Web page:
By Maribeth Graham
My daddy, he was somewhere between God and John Wayne.
—Hank Williams, Jr.
“My Kong is falling from the building,” I whispered into his ear as he lay dying in the hospital bed. Since I was a child, I called my father my Kong, after King Kong. I believed that he was just as strong as the giant ape. As he faced death, I did my best to help release him to the next life.
Two months after he passed away my sister called to ask if I would like to go see Lisa Williams, a well-known medium. I was familiar with Lisa from her show on Lifetime, and since I was eager to get a sign from my father, I agreed to go.
The center was packed, with every one of the nineteen hundred seats filled. We were in the second to the last row, way back from the stage.
I clutched my father’s gold-plated watch (my sister suggested I bring a personal item of his) and listened as Lisa helped audience members communicate with their loved ones. I knew it was only going to be a matter of time until Lisa directed her attention our way. “I have a grandfather-like figure with me and he is speaking about his granddaughter Julie,” she announced. The audience was quiet; no one raised a hand. I nudged my sister and whispered to her that this was Dad and he wasn’t saying “Julie,” he was saying “Jilly.” My third child and my father had a deep bond and he called her Jilly, short for Jillian.
Although I sensed his presence, I wasn’t confident enough to raise my hand. I needed something a bit more concrete, something indisputable.
“This man is letting me know he had cancer,” she continued. I nudged my sister harder and assured her this was him. I raised my hand and was disappointed to see a woman in the middle row raising hers. Lisa asked both of us to stand so she could figure out which one of us she needed to speak to. She went on to say that this person died in June (my father had died June 8th). There was swelling of the legs (he had severe edema in the last few days that required special stockings). At this point she was still uncertain which one of us was the correct party.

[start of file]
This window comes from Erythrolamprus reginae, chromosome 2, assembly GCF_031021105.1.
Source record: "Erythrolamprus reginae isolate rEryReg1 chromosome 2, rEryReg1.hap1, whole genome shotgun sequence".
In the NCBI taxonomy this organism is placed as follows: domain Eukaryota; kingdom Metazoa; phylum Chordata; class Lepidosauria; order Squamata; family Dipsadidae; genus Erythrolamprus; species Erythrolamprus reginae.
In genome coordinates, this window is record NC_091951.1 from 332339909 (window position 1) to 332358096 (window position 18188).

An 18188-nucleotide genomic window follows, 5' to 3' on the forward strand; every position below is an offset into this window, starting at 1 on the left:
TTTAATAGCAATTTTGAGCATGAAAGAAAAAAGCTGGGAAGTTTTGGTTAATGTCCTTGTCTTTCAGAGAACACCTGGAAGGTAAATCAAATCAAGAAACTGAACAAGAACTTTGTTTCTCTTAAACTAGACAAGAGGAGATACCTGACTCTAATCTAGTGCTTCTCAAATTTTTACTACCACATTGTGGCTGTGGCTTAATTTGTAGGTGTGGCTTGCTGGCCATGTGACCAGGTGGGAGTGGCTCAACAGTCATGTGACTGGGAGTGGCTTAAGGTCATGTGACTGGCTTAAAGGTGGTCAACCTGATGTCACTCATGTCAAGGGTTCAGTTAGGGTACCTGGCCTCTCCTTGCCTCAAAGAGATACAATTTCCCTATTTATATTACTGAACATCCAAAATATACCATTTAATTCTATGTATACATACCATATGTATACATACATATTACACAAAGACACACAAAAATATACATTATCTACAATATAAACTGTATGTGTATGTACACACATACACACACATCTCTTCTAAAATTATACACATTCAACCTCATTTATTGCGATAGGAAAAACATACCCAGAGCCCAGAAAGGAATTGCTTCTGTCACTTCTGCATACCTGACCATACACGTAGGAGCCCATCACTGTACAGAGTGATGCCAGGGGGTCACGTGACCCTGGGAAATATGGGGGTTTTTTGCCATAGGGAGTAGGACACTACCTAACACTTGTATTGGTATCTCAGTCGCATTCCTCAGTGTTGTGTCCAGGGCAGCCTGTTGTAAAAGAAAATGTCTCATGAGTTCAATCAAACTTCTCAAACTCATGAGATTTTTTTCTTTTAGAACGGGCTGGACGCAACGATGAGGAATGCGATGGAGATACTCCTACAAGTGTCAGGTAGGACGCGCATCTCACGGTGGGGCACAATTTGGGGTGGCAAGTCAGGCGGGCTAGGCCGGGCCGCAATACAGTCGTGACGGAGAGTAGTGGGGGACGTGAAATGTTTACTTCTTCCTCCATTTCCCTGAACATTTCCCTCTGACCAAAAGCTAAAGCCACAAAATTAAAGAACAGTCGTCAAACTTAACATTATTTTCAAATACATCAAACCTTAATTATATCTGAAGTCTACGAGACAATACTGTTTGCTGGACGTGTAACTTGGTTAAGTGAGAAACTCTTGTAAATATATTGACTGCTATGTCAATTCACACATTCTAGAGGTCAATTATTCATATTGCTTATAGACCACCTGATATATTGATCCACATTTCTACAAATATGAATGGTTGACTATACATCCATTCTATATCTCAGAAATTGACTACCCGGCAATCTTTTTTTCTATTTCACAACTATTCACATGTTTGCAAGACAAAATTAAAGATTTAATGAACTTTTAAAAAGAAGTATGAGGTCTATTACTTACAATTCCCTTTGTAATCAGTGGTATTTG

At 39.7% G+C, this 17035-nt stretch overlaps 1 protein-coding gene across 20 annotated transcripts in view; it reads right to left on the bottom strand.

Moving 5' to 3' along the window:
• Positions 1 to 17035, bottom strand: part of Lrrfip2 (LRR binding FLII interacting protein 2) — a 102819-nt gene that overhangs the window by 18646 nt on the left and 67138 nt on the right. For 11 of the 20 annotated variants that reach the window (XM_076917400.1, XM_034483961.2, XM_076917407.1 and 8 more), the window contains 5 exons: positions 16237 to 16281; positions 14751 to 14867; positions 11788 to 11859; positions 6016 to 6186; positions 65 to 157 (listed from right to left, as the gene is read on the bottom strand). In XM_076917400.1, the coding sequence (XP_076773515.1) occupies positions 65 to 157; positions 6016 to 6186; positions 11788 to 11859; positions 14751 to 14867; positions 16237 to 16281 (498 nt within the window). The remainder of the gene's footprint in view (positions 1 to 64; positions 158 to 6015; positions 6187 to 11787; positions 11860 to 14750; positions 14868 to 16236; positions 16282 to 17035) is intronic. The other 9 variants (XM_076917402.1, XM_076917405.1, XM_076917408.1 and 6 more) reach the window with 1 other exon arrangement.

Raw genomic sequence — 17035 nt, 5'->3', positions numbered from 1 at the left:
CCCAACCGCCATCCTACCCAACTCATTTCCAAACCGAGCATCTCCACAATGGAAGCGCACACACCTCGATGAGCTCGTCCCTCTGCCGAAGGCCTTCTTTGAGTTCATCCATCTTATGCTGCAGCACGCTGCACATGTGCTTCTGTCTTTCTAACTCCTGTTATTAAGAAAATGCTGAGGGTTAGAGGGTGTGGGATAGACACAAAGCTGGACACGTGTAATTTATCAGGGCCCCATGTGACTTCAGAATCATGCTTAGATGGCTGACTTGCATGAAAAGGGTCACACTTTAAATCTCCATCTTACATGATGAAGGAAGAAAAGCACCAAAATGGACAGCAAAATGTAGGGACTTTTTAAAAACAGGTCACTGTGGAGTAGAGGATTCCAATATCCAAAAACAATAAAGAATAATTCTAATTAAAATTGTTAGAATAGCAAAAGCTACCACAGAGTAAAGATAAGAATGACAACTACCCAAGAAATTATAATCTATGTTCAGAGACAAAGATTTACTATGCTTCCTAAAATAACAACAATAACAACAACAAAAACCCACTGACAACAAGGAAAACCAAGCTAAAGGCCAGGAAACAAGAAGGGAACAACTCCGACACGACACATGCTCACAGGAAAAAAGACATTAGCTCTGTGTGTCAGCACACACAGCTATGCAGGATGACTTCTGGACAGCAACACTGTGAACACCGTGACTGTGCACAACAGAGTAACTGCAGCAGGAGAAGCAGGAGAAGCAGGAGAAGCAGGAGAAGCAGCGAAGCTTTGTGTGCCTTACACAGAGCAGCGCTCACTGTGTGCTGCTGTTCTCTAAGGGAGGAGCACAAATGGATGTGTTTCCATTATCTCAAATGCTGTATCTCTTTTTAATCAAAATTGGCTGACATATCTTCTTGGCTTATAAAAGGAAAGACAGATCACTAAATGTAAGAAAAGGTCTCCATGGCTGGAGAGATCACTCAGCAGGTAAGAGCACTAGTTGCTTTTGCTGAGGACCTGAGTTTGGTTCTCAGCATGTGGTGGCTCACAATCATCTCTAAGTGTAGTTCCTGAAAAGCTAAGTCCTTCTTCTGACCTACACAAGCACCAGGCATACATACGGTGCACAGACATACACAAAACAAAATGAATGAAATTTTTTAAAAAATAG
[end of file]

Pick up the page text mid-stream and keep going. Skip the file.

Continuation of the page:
“Important information,” she called out. My heart pounded. I jumped up when she asked, “Which one of you is holding his watch?” I waved the watch in the air.
“Happy Birthday,” she said. It was September 15th and my birthday was one week prior on the 8th. “He wishes you congratulations also.” My fourth child was born three weeks after he died. I was in shock and could not believe I was getting a chance to hear from my father, yet I knew our bond was strong enough that if he could come through he would. She banged on her chest like an ape and apologized, saying, “I don’t know why but he wants me to do this like Tarzan.” It didn’t resonate with me until my sister called out “King Kong!” I was convinced. No way could this woman have ever known a detail that intimate and single me out in a crowd unless Dad was communicating through her.
Each bit of information she gave us was just as meaningful. She ended our session by informing us that he would send us dimes. The very next day I found six dimes in various places; they seemed to have come out of nowhere. Even in death he is my Kong, and he remains an important of my life.
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